Now that I am a mother to a baby boy with a partner who is highly athletic and competitive, I have a feeling that many youth sports are in our future. While I don’t know what our little man will take a fancy to, or for what he’ll have an aptitude, I do know that I will want his environment to be as safe as possible. After talking to our experts, now I have a few more tips to refer to when we reach that point.

Improving safety for younger athletes

with advice from Teri Roberts, PT, DPT
and Mark Salandra, CSCS

As our population grows, so too does the number of children participating in organized sports. Safe Kids USA, a global organization dedicated to preventing injuries in children, estimates that there are 38 million kids who play sports each year. Of those, almost 10%, or 3.5 million, sustain some type of injury on the field, injuries that can often be prevented.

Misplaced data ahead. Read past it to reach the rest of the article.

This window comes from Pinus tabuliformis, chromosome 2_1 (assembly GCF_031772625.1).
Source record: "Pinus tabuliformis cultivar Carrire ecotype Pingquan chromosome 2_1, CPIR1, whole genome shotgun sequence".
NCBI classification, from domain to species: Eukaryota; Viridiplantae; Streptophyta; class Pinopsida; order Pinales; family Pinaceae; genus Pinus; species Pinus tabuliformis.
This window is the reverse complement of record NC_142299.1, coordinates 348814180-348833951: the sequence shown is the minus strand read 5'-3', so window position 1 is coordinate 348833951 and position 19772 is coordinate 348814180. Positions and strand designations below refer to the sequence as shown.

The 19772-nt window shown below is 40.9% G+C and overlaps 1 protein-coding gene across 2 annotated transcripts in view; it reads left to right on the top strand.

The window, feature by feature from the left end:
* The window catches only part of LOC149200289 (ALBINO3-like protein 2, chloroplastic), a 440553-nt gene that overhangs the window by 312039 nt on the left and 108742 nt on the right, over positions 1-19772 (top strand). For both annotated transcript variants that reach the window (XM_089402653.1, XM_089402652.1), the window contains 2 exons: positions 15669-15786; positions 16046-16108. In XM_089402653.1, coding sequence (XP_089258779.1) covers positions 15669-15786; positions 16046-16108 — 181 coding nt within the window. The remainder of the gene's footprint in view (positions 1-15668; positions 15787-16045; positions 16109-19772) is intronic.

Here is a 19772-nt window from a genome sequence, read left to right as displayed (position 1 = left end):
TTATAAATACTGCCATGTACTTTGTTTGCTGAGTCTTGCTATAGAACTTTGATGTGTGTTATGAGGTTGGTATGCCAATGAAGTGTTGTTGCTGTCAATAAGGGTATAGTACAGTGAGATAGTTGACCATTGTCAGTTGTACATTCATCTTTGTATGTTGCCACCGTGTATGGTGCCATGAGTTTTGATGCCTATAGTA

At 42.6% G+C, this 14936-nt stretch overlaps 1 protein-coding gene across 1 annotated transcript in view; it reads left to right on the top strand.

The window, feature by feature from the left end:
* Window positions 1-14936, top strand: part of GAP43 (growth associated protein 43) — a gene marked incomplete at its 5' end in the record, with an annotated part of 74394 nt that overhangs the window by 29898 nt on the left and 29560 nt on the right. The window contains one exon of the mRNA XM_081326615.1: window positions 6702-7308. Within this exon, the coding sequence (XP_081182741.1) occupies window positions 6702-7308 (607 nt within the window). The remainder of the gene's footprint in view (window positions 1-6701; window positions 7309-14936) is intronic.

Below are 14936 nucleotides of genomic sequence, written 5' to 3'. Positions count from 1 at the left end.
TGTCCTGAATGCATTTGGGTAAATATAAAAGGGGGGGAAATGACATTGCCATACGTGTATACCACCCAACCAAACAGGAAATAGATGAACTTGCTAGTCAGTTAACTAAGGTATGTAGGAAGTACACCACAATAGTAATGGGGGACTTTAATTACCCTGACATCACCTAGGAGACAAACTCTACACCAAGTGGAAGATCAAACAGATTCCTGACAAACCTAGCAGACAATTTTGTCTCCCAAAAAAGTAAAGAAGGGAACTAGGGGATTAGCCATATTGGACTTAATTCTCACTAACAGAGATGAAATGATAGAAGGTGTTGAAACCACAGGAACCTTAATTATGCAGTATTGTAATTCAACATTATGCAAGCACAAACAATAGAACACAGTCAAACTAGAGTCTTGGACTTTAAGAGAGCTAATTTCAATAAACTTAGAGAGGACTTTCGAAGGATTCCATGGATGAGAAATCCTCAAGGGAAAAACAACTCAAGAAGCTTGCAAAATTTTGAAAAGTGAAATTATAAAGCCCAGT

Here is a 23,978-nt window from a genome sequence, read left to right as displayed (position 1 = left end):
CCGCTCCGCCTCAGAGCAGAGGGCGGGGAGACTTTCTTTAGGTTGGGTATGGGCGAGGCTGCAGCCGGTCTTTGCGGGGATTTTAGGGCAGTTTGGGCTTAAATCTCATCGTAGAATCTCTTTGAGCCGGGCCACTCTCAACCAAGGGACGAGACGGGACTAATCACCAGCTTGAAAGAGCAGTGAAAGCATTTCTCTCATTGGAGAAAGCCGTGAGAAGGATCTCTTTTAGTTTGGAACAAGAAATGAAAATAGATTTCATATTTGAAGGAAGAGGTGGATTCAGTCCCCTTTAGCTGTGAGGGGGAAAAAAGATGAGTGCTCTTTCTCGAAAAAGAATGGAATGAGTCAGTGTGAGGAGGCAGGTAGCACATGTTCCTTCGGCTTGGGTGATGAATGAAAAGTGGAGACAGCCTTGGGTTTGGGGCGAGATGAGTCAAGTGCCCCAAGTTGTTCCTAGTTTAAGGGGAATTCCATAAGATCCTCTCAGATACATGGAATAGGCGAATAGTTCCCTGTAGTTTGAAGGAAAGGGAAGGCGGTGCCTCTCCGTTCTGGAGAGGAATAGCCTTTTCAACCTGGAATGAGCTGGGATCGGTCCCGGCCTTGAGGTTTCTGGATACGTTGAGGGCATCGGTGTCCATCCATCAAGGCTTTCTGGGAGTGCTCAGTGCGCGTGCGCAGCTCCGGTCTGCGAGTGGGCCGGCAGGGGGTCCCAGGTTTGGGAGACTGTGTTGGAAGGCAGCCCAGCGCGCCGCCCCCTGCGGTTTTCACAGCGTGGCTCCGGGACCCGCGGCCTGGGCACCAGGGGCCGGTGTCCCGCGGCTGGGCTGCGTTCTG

Mark Salandra, CSCS, the founder of (one of Physiquality’s partner programs), says that several things contribute to these injuries:

  • Children’s bodies are not as strong as adult athletes. Mark points out that kids’ growth plates are not fully grown until the age of 16 or 17. This is important for parents of athletes to know because trauma to a joint can cause the growth plates to crack and not grow correctly, leading to permanent damage. In particular, parents should be aware of the impact from sports like football and cheerleading, which lead to higher numbers of injuries.

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